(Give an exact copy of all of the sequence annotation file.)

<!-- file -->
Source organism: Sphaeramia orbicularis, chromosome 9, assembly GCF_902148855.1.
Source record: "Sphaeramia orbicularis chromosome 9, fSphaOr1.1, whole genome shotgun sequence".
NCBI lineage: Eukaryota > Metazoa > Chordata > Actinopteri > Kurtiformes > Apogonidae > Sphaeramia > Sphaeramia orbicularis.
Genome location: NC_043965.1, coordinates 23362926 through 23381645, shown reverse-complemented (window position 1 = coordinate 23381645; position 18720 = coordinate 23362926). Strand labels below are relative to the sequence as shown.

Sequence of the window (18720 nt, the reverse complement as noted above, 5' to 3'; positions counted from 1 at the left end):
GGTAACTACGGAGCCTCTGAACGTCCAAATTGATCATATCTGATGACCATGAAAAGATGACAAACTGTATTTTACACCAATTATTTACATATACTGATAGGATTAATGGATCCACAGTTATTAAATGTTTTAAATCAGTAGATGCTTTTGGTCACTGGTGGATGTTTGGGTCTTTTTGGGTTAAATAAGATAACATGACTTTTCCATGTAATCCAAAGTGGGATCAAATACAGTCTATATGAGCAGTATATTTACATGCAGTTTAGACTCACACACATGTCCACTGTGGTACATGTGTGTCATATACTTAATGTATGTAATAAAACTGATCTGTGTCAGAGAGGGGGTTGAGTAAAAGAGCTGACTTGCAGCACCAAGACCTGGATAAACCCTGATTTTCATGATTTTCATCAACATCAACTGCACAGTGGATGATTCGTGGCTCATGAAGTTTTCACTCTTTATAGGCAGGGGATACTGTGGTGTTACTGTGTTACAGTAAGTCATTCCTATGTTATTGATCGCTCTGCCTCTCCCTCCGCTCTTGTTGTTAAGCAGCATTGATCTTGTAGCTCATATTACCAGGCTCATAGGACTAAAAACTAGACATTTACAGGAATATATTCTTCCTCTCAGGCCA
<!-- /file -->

Source organism: Sphaeramia orbicularis, chromosome 9, assembly GCF_902148855.1.
Source record: "Sphaeramia orbicularis chromosome 9, fSphaOr1.1, whole genome shotgun sequence".
NCBI lineage: Eukaryota > Metazoa > Chordata > Actinopteri > Kurtiformes > Apogonidae > Sphaeramia > Sphaeramia orbicularis.
Genome location: NC_043965.1, coordinates 23362926 through 23381645, shown reverse-complemented (window position 1 = coordinate 23381645; position 18720 = coordinate 23362926). Strand labels below are relative to the sequence as shown.

Sequence of the window (18720 nt, the reverse complement as noted above, 5' to 3'; positions counted from 1 at the left end):
GGTAACTACGGAGCCTCTGAACGTCCAAATTGATCATATCTGATGACCATGAAAAGATGACAAACTGTATTTTACACCAATTATTTACATATACTGATAGGATTAATGGATCCACAGTTATTAAATGTTTTAAATCAGTAGATGCTTTTGGTCACTGGTGGATGTTTGGGTCTTTTTGGGTTAAATAAGATAACATGACTTTTCCATGTAATCCAAAGTGGGATCAAATACAGTCTATATGAGCAGTATATTTACATGCAGTTTAGACTCACACACATGTCCACTGTGGTACATGTGTGTCATATACTTAATGTATGTAATAAAACTGATCTGTGTCAGAGAGGGGGTTGAGTAAAAGAGCTGACTTGCAGCACCAAGACCTGGATAAACCCTGATTTTCATGATTTTCATCAACATCAACTGCACAGTGGATGATTCGTGGCTCATGAAGTTTTCACTCTTTATAGGCAGGGGATACTGTGGTGTTACTGTGTTACAGTAAGTCATTCCTATGTTATTGATCGCTCTGCCTCTCCCTCCGCTCTTGTTGTTAAGCAGCATTGATCTTGTAGCTCATATTACCAGGCTCATAGGACTAAAAACTAGACATTTACAGGAATATATTCTTCCTCTCAGGCCA